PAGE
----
The Navarre Fire is now 100 percent contained.Personnel and equipment will be demobilized and return to their home units or reassigned to other incidents over the next few days.
Today, fire crews continued to strengthen existing firelines and focus on mop-up. Crews worked ensure there are no burning fuels within 300 feet of the containment lines and within 500 feet of any structures. Two infrared cameras were ordered yesterday; they will be used to patrol the fire perimeter and around structures to locate hidden pockets of heat not visible to the eye. Pockets of unburned fuels will continue to be consumed in the interior of the fire.
Hot weather, steep terrain, rolling rocks and other rolling debris are major concerns for firefighter safety.
Temperatures were slightly lower today, however the humidity was lower. Despite difficult terrain and high temperatures, fire fighter morale remains high and performance is excellent.
The incident command post is providing logistical support for fire fighters working on two other incidents, the Chelan Butte and the Decker fires; this support includes meals, sleeping areas, and facilities. Support will also be provided for personnel responding to any new incidents in the area.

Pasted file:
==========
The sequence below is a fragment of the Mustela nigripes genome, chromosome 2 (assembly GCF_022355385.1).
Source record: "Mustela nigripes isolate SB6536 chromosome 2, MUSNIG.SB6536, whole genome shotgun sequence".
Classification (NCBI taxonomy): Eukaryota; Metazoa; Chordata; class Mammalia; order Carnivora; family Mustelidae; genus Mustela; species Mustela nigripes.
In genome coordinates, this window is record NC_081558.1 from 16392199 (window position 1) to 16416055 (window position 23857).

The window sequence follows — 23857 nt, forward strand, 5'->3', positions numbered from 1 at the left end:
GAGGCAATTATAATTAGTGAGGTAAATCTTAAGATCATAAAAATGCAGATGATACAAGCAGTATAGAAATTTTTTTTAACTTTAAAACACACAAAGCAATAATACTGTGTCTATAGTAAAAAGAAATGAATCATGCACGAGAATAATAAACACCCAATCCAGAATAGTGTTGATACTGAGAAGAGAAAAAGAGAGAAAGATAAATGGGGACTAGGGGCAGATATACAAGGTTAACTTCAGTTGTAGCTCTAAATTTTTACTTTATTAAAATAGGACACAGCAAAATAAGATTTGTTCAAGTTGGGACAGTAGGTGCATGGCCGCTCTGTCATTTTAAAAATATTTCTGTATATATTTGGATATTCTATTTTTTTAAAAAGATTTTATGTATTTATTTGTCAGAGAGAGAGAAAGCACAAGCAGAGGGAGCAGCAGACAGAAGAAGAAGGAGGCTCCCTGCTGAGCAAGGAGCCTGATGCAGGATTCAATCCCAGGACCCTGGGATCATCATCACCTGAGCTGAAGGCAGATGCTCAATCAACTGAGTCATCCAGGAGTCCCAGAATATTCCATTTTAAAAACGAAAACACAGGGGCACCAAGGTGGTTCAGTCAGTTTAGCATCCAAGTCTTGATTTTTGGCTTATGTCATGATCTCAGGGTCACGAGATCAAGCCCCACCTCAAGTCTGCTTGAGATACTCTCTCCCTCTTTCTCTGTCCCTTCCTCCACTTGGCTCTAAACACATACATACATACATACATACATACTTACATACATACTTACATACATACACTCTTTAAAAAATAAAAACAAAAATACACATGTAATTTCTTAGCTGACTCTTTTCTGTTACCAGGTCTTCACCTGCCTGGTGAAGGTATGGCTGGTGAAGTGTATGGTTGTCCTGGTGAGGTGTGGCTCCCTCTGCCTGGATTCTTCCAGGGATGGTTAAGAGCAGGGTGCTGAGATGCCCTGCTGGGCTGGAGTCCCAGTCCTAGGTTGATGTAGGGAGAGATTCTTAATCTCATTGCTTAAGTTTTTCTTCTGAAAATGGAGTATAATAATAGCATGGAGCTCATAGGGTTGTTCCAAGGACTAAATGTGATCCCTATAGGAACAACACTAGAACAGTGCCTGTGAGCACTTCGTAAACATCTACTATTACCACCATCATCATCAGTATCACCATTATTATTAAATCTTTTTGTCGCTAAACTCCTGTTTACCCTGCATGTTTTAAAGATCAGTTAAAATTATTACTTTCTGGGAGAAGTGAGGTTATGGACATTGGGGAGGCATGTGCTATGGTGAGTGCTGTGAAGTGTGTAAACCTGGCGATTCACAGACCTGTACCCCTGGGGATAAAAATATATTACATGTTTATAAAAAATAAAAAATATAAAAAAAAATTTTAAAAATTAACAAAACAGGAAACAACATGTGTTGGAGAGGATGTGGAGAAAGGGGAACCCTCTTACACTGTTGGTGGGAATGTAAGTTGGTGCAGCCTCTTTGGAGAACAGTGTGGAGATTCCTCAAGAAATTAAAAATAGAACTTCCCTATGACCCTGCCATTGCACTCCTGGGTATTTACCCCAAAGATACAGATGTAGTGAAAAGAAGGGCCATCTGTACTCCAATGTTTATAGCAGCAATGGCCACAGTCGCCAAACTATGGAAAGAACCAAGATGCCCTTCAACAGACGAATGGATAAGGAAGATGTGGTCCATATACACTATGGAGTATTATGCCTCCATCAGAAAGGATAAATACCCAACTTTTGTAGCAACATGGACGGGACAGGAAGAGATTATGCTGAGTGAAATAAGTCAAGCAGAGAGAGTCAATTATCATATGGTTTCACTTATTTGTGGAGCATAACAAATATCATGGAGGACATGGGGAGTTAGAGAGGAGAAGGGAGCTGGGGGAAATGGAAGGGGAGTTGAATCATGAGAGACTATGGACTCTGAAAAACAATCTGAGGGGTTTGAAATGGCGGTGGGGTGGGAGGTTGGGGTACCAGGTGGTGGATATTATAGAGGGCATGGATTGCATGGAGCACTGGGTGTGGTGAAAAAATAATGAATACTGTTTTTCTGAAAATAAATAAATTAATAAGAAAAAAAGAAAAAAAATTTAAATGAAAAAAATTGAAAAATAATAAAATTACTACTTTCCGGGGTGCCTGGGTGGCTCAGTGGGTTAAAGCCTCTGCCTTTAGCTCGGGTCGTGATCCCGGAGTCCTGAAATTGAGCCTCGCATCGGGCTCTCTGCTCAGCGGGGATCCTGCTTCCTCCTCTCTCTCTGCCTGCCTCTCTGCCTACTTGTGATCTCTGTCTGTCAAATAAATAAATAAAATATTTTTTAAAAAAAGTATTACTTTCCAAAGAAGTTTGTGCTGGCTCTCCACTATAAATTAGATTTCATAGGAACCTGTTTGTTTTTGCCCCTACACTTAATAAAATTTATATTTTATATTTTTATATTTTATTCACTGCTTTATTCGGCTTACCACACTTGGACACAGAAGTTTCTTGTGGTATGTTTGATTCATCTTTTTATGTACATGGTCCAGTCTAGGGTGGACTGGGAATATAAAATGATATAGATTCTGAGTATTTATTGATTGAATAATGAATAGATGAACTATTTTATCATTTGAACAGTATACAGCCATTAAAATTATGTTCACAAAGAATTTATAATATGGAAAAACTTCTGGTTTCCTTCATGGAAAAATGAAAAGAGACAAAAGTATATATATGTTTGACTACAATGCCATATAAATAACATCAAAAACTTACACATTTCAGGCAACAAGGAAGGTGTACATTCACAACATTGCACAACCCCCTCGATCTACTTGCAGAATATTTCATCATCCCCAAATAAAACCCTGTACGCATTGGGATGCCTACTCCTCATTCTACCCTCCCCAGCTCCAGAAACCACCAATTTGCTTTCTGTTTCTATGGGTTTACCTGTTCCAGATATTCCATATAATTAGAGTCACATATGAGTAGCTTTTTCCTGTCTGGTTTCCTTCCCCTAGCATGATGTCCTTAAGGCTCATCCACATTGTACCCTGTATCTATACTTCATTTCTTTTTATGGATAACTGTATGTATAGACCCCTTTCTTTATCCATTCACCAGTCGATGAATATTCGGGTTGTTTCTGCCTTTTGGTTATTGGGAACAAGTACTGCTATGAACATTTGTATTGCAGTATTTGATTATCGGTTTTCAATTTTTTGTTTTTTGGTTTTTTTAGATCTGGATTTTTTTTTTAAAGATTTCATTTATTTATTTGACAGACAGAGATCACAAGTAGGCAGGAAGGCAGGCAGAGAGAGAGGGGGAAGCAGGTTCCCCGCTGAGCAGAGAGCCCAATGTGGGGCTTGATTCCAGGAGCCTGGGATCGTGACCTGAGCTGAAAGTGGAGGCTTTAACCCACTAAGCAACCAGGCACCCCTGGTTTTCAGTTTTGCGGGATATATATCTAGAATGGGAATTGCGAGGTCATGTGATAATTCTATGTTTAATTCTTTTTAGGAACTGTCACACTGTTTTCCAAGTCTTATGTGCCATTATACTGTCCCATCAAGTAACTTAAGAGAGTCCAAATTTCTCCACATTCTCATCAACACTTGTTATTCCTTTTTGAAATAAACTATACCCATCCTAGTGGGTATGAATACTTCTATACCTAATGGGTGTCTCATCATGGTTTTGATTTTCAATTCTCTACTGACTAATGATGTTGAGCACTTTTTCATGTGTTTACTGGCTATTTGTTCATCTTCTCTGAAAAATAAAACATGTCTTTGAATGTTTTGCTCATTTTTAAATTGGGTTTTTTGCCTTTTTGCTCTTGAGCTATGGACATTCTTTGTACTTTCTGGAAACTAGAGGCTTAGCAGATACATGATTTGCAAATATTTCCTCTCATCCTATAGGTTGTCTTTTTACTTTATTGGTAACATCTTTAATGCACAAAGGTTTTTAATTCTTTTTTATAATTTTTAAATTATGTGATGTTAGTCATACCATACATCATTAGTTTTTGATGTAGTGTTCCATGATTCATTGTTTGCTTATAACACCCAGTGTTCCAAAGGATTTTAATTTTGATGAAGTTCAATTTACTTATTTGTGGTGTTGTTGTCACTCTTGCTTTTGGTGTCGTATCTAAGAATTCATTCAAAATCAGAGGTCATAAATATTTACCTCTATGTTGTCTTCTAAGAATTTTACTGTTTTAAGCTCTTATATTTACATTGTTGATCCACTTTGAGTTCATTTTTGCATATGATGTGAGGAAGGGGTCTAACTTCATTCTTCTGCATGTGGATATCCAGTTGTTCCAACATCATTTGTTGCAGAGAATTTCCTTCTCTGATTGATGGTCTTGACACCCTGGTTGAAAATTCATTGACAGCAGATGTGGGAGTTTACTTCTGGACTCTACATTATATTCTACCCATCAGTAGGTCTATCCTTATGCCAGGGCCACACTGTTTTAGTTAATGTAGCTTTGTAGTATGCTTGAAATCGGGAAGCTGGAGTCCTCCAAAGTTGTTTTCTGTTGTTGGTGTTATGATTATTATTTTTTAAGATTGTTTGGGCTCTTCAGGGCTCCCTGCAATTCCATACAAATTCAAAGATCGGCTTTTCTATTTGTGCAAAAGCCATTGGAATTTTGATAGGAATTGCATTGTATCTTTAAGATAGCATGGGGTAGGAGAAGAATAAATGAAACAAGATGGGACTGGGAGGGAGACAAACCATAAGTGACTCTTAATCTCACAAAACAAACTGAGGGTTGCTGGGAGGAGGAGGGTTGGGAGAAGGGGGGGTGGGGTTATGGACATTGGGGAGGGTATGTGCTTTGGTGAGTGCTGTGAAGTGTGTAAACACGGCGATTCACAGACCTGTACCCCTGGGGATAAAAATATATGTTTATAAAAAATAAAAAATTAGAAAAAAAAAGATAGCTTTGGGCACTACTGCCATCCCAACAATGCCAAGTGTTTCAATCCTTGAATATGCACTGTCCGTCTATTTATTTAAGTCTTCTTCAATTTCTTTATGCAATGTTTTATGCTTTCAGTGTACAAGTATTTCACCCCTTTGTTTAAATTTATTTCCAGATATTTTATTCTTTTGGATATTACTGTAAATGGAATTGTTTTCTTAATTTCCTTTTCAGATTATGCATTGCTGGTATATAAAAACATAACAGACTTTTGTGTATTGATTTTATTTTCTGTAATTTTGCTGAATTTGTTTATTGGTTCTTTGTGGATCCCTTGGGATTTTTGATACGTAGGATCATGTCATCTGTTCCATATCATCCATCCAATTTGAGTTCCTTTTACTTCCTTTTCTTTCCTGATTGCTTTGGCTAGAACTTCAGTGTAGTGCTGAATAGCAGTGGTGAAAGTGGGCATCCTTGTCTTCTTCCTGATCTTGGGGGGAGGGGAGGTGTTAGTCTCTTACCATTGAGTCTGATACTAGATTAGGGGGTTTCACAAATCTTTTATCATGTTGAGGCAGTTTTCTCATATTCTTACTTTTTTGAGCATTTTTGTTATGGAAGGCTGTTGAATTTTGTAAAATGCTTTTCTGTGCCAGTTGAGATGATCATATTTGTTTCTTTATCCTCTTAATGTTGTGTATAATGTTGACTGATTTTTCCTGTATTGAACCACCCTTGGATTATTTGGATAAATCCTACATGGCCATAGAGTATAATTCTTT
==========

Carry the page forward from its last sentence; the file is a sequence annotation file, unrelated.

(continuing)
Resources continue to be evaluated; fire managers are coordinating with other agency partners to ensure that resource needs are met for this incident and making personnel and equipment available for emerging incidents.
Other fires supported by this incident:
The Chelan Butte fire remains unchanged at 110 acres and 100% contained. The Decker Fire is forty acres.
Today, firefighters took a moment of silence at morning briefing to remember the four firefighters that died July 10, 2001, while fighting the Thirtymile Fire in Okanogan County. Incident Commander, Tony Gilmer, reminded everyone that firefighting is dangerous and safety is the number one priority. Crews were encouraged to discuss the lessons learned from Thirtymile and other tragedy fires in their daily safety briefing.
Fire season is just beginning in Washington. Firefighters count on the public to help reduce risk. When residents of a fire prone community clear brush, trees and other flammable materials away from their homes, it helps keep residents and firefighters safe. More information on what can be done around homes in fire prone communities can be found at www.firewise.org.